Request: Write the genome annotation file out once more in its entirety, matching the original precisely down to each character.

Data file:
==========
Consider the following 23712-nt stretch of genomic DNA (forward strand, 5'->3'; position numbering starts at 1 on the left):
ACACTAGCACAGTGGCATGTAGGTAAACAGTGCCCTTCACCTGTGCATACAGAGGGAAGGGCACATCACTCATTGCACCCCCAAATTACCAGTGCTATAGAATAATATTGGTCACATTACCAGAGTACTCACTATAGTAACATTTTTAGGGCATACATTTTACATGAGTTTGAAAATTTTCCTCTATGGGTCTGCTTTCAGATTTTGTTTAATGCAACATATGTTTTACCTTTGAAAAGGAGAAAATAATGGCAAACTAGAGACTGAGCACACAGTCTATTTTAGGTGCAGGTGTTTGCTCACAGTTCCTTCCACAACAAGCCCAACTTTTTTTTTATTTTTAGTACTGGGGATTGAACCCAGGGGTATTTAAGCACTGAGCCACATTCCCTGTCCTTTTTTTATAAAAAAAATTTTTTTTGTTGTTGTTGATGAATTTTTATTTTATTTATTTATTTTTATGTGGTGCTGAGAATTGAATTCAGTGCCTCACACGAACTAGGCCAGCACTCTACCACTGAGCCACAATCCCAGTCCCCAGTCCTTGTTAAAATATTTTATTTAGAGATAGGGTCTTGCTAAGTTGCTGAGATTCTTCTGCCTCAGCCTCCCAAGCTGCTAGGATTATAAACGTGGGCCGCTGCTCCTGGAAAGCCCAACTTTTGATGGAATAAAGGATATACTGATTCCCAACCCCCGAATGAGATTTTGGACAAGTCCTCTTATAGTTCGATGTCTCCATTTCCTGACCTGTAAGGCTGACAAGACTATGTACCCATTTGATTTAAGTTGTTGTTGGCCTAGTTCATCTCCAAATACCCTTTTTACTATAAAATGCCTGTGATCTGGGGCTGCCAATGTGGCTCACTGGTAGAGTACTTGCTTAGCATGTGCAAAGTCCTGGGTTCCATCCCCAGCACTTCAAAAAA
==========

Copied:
Consider the following 23712-nt stretch of genomic DNA (forward strand, 5'->3'; position numbering starts at 1 on the left):
ACACTAGCACAGTGGCATGTAGGTAAACAGTGCCCTTCACCTGTGCATACAGAGGGAAGGGCACATCACTCATTGCACCCCCAAATTACCAGTGCTATAGAATAATATTGGTCACATTACCAGAGTACTCACTATAGTAACATTTTTAGGGCATACATTTTACATGAGTTTGAAAATTTTCCTCTATGGGTCTGCTTTCAGATTTTGTTTAATGCAACATATGTTTTACCTTTGAAAAGGAGAAAATAATGGCAAACTAGAGACTGAGCACACAGTCTATTTTAGGTGCAGGTGTTTGCTCACAGTTCCTTCCACAACAAGCCCAACTTTTTTTTTATTTTTAGTACTGGGGATTGAACCCAGGGGTATTTAAGCACTGAGCCACATTCCCTGTCCTTTTTTTATAAAAAAAATTTTTTTTGTTGTTGTTGATGAATTTTTATTTTATTTATTTATTTTTATGTGGTGCTGAGAATTGAATTCAGTGCCTCACACGAACTAGGCCAGCACTCTACCACTGAGCCACAATCCCAGTCCCCAGTCCTTGTTAAAATATTTTATTTAGAGATAGGGTCTTGCTAAGTTGCTGAGATTCTTCTGCCTCAGCCTCCCAAGCTGCTAGGATTATAAACGTGGGCCGCTGCTCCTGGAAAGCCCAACTTTTGATGGAATAAAGGATATACTGATTCCCAACCCCCGAATGAGATTTTGGACAAGTCCTCTTATAGTTCGATGTCTCCATTTCCTGACCTGTAAGGCTGACAAGACTATGTACCCATTTGATTTAAGTTGTTGTTGGCCTAGTTCATCTCCAAATACCCTTTTTACTATAAAATGCCTGTGATCTGGGGCTGCCAATGTGGCTCACTGGTAGAGTACTTGCTTAGCATGTGCAAAGTCCTGGGTTCCATCCCCAGCACTTCAAAAAA